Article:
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Finding a potential function

  1. May 30, 2012 #1
    1. The problem statement, all variables and given/known data

    Screenshot2012-05-30at23129AM.png

    When they say therefore g is a function of z alone, I don't understand why.

    Also when they integrate the second to the last equation with respect to y, I just want to make sure that the y's in bold cancel, that they're really there in the actual answer

    1/y * xzy + e^x cos y
     
    Last edited: May 30, 2012
  2. jcsd
  3. May 30, 2012 #2

    SammyS

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    It says:
    "We write the constant of integration as a function of y and z because its value may change if y and z change."​
    Then they take ∂f/∂y and find that ∂g/∂y =0 . That means that in this case, g does not change if y changes.

    Therefore, g is not a function of y.

    Taking ∂f/∂z will give you g as a function of z, if indeed it is a function of z. So I suppose that technically, until you do this step, you can't say that g is actually a function of z. Added in Edit: Well, at this point they've changed the name of g(y,z) to h(z) .
     
    Last edited: May 30, 2012
  4. May 30, 2012 #3
    They never integrated with respect to y.
     
  5. May 30, 2012 #4
    As far as I can tell I don't even see what dg/dy refers to, so I can't tell if it is zero or something else. How do you know dg/dy = 0

    I can type greek letters with this computer, even when I click on the quick symbols.
     
  6. May 30, 2012 #5

    Why not? Were they supposed to?
     
  7. May 30, 2012 #6

    SammyS

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    The equation
    [itex]\displaystyle -e^x\sin(y)+xz+\frac{\partial g}{\partial y}=xz-e^x\sin(y)[/itex]​
    should tell you that ∂g/∂y =0 .
     
  8. May 30, 2012 #7

    Do you agree that [itex]\frac{\partial f}{\partial y}=xz-e^x\sin y[/itex]?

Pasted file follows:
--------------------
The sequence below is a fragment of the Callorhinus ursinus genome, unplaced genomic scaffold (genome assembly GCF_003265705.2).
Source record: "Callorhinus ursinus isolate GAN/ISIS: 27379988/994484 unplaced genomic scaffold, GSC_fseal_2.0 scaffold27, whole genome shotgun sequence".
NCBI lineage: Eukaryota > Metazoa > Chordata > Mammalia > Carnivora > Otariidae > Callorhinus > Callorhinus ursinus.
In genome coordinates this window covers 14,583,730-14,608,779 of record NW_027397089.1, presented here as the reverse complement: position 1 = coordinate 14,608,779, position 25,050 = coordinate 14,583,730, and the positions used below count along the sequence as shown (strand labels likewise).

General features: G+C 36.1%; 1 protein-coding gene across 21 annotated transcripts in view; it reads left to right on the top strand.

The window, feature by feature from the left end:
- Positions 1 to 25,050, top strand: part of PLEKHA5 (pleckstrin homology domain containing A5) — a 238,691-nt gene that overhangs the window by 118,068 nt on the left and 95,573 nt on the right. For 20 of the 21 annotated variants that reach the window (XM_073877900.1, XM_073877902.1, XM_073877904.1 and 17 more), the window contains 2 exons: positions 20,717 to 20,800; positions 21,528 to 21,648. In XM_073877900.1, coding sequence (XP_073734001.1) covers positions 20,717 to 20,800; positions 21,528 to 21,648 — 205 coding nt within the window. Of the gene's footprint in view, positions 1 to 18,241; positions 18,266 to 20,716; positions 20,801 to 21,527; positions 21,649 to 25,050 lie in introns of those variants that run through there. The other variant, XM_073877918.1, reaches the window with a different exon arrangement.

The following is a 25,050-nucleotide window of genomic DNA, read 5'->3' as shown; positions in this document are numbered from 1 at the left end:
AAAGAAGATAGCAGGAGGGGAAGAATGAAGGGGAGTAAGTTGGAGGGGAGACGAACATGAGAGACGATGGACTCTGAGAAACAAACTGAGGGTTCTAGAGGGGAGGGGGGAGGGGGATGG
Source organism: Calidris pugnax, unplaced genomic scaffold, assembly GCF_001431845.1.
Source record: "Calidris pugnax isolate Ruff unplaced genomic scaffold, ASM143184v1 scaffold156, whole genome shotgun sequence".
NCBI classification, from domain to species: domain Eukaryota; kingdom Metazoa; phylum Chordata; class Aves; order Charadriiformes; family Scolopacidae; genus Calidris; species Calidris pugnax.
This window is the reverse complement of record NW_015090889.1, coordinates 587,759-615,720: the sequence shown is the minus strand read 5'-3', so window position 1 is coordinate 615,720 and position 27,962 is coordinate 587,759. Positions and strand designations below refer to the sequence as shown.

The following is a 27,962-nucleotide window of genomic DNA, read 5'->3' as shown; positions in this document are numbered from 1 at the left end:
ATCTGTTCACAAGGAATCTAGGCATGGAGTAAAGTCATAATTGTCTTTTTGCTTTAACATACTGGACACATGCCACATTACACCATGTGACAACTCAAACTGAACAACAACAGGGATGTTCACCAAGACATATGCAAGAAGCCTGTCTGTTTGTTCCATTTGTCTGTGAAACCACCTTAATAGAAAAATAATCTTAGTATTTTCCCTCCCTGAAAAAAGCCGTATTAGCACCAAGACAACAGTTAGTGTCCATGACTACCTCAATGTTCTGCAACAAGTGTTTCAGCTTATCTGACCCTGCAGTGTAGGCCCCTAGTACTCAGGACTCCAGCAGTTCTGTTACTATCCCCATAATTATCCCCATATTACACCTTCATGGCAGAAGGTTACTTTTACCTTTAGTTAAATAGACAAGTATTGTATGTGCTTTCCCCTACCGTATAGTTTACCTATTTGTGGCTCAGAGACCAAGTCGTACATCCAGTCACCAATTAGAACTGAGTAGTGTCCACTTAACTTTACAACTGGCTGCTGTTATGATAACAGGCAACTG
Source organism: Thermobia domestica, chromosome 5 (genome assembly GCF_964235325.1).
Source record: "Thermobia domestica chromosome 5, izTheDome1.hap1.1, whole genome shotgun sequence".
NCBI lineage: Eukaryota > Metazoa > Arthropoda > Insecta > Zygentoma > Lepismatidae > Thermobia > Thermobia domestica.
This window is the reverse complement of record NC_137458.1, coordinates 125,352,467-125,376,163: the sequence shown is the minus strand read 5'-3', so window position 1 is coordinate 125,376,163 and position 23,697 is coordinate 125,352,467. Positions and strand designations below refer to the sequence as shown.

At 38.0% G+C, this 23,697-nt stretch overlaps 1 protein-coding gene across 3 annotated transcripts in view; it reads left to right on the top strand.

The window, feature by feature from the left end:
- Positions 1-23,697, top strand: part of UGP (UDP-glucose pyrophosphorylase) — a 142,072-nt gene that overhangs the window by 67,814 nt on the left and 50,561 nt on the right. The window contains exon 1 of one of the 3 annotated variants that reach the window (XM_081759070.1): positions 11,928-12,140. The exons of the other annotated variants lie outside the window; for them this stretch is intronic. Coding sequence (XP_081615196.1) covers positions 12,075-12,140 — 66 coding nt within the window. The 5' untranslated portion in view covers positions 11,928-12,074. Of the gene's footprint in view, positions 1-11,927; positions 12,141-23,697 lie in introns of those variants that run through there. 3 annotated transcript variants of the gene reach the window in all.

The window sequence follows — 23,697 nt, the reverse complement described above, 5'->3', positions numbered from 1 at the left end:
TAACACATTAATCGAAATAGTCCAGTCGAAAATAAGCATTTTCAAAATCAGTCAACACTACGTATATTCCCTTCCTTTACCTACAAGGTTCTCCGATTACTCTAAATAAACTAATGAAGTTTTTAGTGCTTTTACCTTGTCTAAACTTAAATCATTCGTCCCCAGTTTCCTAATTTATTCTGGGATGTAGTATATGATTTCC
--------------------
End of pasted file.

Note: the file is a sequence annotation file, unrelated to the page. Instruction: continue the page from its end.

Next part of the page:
Do you agree that [itex]f(x,y,z)=e^x\cos y+xyz+g(y,z)[/itex]?

    Please take the partial of [itex]f[/itex] with respect to [itex]y[/itex] using the last equation.

    Relate the two equations to conclude that [itex]\frac{\partial}{\partial y}g(y,z)=0[/itex].

    Let us know if this does not clear things up.

    (Is it necessary to integrate in [itex]y[/itex] to solve the problem?)
     
  9. May 30, 2012 #8
    As far as I can tell dg/dy will always be zero because there is no g anywhere in the problem because the problem starts out with x y z. I don't get what's going on with dg
     
  10. May 30, 2012 #9
    I will try to suggest where [itex]g(y,z)[/itex] came from.

    Do you agree that [itex]\frac{\partial f}{\partial x}=e^x\cos y+yz[/itex]?

    If so, use integration to find [itex]f(x,y,z)[/itex].
     
  11. May 30, 2012 #10
     
  12. May 30, 2012 #11
    I'm not sure why you think the variables x,y,z imply that g has some properties.
     
    Last edited: May 30, 2012
  13. May 30, 2012 #12
    Well, why g? And is there any circumstance when the partial of g with respect to y would not be zero?
     
  14. May 30, 2012 #13
    We have g because something is missing, and we call it g. Yes, it's partial is not always zero.
     
  15. May 30, 2012 #14
    Have you found f yet? Also, try ingtegrating N and P in y and z respectively. That may shed some light on what's going on.
     
  16. May 30, 2012 #15

    SammyS

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    OK, Now I think we see where you are having difficulty is understanding.

    The textbook solution points-out why there is a g(y.z) --- It's the "constant" of integration, but it's only constant in regards to x, not y or z, because your integration is W.R.T. x, treating y and z as if they were constants.
     
  17. May 30, 2012 #16
    I've given up on this problem. The book only had about 7 problems on these, and I understood about 5 of them, so that's enough to move on.
     
  18. May 30, 2012 #17

    SammyS

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    Let's try the method you used in your more recent thread:
    finding a potential function pt 2


    You had the partials of f(x,y,z) W.R.T. the variables, from the vector field components.

    [itex]\displaystyle \frac{\partial f}{\partial x}=e^x\cos(y)+yz
    \quad\to\quad
    f(x,\,y,\,z)=e^x\cos(y)+xyz+\text{Some term not containing }x\text{ but including the constant, }C[/itex]

    [itex]\displaystyle \frac{\partial f}{\partial y}=xz-e^x\sin(y)
    \quad\to\quad
    f(x,\,y,\,z)=xyz+e^x\cos(y)+\text{Some term not containing }y\text{ but including the constant, }C[/itex]

    [itex]\displaystyle \frac{\partial f}{\partial z}=xy+z
    \quad\to\quad
    f(x,\,y,\,z)=xyz+\frac{z^2}{2}+\text{Some term not containing }z\text{ but including the constant, }C[/itex]

    So by inspection we have that [itex]\displaystyle f(x,\,y,\,z)=e^x\cos(y)+xyz+\frac{z^2}{2}+C\ .[/itex]

    I hope that makes more sense to you!
     
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